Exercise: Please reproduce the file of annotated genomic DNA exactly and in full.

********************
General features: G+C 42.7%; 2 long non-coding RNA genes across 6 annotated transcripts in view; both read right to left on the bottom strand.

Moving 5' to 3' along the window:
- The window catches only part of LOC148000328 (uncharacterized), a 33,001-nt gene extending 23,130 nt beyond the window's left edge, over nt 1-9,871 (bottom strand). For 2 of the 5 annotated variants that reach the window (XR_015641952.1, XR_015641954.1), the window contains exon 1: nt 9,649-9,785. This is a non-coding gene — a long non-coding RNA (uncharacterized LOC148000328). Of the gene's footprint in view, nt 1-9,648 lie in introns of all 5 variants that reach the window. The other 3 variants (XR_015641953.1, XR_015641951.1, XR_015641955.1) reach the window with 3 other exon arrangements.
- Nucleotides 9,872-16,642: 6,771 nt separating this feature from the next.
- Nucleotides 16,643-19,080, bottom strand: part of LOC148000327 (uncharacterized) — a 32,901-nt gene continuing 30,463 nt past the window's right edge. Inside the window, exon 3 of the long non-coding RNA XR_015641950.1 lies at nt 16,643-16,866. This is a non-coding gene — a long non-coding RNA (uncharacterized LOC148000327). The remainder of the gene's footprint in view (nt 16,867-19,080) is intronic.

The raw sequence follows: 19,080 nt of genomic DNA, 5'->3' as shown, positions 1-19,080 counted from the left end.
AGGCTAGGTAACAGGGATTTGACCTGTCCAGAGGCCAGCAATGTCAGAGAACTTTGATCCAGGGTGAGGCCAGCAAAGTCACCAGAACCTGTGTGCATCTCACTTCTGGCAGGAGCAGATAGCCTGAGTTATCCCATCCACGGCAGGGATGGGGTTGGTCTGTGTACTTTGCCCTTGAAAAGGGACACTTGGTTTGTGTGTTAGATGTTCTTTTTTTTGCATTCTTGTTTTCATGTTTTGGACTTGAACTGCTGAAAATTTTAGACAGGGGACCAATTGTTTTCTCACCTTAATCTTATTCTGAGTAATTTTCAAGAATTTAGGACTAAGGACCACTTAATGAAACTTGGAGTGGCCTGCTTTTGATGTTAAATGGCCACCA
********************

General features: G+C 42.7%; 2 long non-coding RNA genes across 6 annotated transcripts in view; both read right to left on the bottom strand.

Moving 5' to 3' along the window:
- The window catches only part of LOC148000328 (uncharacterized), a 33,001-nt gene extending 23,130 nt beyond the window's left edge, over nt 1-9,871 (bottom strand). For 2 of the 5 annotated variants that reach the window (XR_015641952.1, XR_015641954.1), the window contains exon 1: nt 9,649-9,785. This is a non-coding gene — a long non-coding RNA (uncharacterized LOC148000328). Of the gene's footprint in view, nt 1-9,648 lie in introns of all 5 variants that reach the window. The other 3 variants (XR_015641953.1, XR_015641951.1, XR_015641955.1) reach the window with 3 other exon arrangements.
- Nucleotides 9,872-16,642: 6,771 nt separating this feature from the next.
- Nucleotides 16,643-19,080, bottom strand: part of LOC148000327 (uncharacterized) — a 32,901-nt gene continuing 30,463 nt past the window's right edge. Inside the window, exon 3 of the long non-coding RNA XR_015641950.1 lies at nt 16,643-16,866. This is a non-coding gene — a long non-coding RNA (uncharacterized LOC148000327). The remainder of the gene's footprint in view (nt 16,867-19,080) is intronic.

The raw sequence follows: 19,080 nt of genomic DNA, 5'->3' as shown, positions 1-19,080 counted from the left end.
AGGCTAGGTAACAGGGATTTGACCTGTCCAGAGGCCAGCAATGTCAGAGAACTTTGATCCAGGGTGAGGCCAGCAAAGTCACCAGAACCTGTGTGCATCTCACTTCTGGCAGGAGCAGATAGCCTGAGTTATCCCATCCACGGCAGGGATGGGGTTGGTCTGTGTACTTTGCCCTTGAAAAGGGACACTTGGTTTGTGTGTTAGATGTTCTTTTTTTTGCATTCTTGTTTTCATGTTTTGGACTTGAACTGCTGAAAATTTTAGACAGGGGACCAATTGTTTTCTCACCTTAATCTTATTCTGAGTAATTTTCAAGAATTTAGGACTAAGGACCACTTAATGAAACTTGGAGTGGCCTGCTTTTGATGTTAAATGGCCACCA